In order to discourage minors in possession of alcohol and underage DUIs, many states criminalize the act of selling or supplying alcohol to a minor. By doing so, states hope to limit minors access to alcoholic beverages and encourage adults and commercial establishments to be careful about who their customers are.
Who is Prevented from Selling or Supplying?
Did You Know?
Not every jurisdiction affords an exception for parents or guardians providing their own children with alcohol at home.
Laws criminalizing the provision of alcohol to minors target a wide variety of individuals and organizations. They typically prohibit individuals from purchasing alcohol with the intent to give it to a minor, including family members. While some states provide special exceptions for parents or legal guardians if the alcohol is provided in a home environment or for religious purposes, many prohibit all individuals from giving alcohol to a minor. In some states, even if an individual does not expressly give alcohol to a minor, holding a party where liquor is readily available or allowing a minor to share in alcohol that has been purchased for a group of adults is sufficient to constitute “supplying” a minor under the statute.
These laws also apply to establishments that sell alcohol, including restaurants, bars, and liquor stores. Since these businesses sell liquor, they are typically required to obtain special licenses from the state for the retail sale of alcohol. This is often called a liquor license. Entities with liquor licenses are required to ensure that customers who purchase alcohol are over the age of 21. If they fail to do so and sell alcohol to a minor, they can face significant penalties. In many states, these penalties may be applied to the individual sales clerk who completed the transaction as well.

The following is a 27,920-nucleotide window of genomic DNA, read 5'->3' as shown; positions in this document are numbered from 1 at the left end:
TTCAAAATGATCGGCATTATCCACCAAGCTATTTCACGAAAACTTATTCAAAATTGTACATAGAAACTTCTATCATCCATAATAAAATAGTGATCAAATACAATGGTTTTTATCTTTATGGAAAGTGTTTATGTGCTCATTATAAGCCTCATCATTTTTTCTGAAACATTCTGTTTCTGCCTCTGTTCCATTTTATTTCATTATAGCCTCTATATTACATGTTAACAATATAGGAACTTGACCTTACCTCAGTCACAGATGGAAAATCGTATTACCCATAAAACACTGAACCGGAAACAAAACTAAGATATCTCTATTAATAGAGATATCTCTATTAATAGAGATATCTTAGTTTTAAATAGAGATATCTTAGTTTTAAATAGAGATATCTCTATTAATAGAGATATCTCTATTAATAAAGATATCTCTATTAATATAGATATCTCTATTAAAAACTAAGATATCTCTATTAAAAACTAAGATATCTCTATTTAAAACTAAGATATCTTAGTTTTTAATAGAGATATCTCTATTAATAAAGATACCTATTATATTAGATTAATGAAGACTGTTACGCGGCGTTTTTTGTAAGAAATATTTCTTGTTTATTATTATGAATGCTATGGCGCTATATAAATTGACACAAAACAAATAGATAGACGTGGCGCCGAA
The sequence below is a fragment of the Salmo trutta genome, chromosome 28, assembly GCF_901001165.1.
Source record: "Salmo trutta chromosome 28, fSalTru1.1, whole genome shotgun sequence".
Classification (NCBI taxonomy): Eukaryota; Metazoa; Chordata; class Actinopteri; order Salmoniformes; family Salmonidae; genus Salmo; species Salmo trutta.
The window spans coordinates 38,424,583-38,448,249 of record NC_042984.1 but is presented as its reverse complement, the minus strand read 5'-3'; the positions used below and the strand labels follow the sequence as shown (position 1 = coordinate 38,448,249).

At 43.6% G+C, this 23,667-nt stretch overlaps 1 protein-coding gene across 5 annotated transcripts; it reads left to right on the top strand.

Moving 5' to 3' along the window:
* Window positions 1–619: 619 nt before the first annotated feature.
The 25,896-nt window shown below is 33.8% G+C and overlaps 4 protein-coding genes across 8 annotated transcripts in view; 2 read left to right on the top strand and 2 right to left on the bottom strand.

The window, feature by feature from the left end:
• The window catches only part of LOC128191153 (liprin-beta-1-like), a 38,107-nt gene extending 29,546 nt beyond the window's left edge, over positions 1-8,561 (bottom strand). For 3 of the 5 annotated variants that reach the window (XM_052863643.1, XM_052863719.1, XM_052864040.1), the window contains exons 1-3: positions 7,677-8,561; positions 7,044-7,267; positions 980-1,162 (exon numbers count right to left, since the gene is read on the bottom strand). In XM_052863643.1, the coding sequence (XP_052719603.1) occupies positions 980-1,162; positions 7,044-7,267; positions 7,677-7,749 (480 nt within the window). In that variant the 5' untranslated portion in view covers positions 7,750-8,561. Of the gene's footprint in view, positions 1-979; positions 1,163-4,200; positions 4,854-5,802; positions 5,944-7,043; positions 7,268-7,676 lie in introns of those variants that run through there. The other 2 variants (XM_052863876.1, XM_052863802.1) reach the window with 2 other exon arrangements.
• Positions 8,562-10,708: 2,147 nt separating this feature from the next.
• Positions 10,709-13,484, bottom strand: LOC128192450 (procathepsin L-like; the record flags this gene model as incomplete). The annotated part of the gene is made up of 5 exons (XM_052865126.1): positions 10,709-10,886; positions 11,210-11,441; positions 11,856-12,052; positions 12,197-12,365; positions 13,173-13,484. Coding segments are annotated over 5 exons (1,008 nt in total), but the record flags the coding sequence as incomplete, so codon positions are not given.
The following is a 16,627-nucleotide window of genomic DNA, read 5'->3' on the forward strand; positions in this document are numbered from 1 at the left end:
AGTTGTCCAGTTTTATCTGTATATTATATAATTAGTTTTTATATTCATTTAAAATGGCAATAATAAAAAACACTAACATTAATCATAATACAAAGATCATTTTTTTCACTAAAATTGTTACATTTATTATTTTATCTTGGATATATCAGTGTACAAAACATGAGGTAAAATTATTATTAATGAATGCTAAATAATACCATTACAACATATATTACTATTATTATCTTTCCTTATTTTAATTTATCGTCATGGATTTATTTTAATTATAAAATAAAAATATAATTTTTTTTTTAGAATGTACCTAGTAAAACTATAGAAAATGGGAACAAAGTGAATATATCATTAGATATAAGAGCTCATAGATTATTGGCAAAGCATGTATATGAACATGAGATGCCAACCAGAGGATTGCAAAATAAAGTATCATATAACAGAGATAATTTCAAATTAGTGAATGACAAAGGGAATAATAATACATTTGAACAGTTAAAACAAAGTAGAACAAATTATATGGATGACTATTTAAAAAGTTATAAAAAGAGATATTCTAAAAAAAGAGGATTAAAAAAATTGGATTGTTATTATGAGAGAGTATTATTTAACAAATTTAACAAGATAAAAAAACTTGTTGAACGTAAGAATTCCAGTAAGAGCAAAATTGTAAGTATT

Fake IDs and Mistakes of Age
In many instances, minors will attempt to circumvent restrictions against drinking alcohol by presenting a fake ID to an adult or a commercial establishment. Whether this is a sufficient defense to the crime of selling or supplying to a minor depends on the laws of the state. In some states, selling alcohol to a minor is a strict liability crime. This means that it does not matter whether the individual knew the person they were selling to was under 21. In others, all that is required is that the adult who is selling or supplying the alcohol asks to see an ID. If the ID that is offered is fake, and the seller does not know, he or she usually will not be held liable in those states for selling or supplying a minor. However, this defense requires that the fake ID that was presented was reasonably realistic-looking. A seller will not be excused for selling to a minor who presents an obviously fraudulent form of identification.
In many jurisdictions, selling or supplying alcohol to a minor is a strict liability offense, meaning that a defendant may not use their genuine mistaken belief that the minor was 21 or older as a defense to the charge.
In other states, more than merely asking for ID is required in order to rely on a fake ID as a defense. Instead, the seller or supplier must take additional steps to verify the ID, such as running it through a scanner or otherwise inspecting the document. It is important to check the laws of your state to determine what standard applies.
Penalties for Selling to or Supplying a Minor
Individuals who sell or supply alcohol to a minor can face a wide range of consequences, including fines or probation. In some states, defendants may also face jail time of up to a year. Businesses that are caught selling to minors may face the prospect of having their liquor licenses revoked. Typically, an initial violation by a liquor license holder will result in a citation or warning to avoid any future incidents. If the offense occurs again, state liquor license boards may opt to revoke the license entirely. If this occurs, the business is entitled to an administrative hearing to contest or explain the nature of the citation.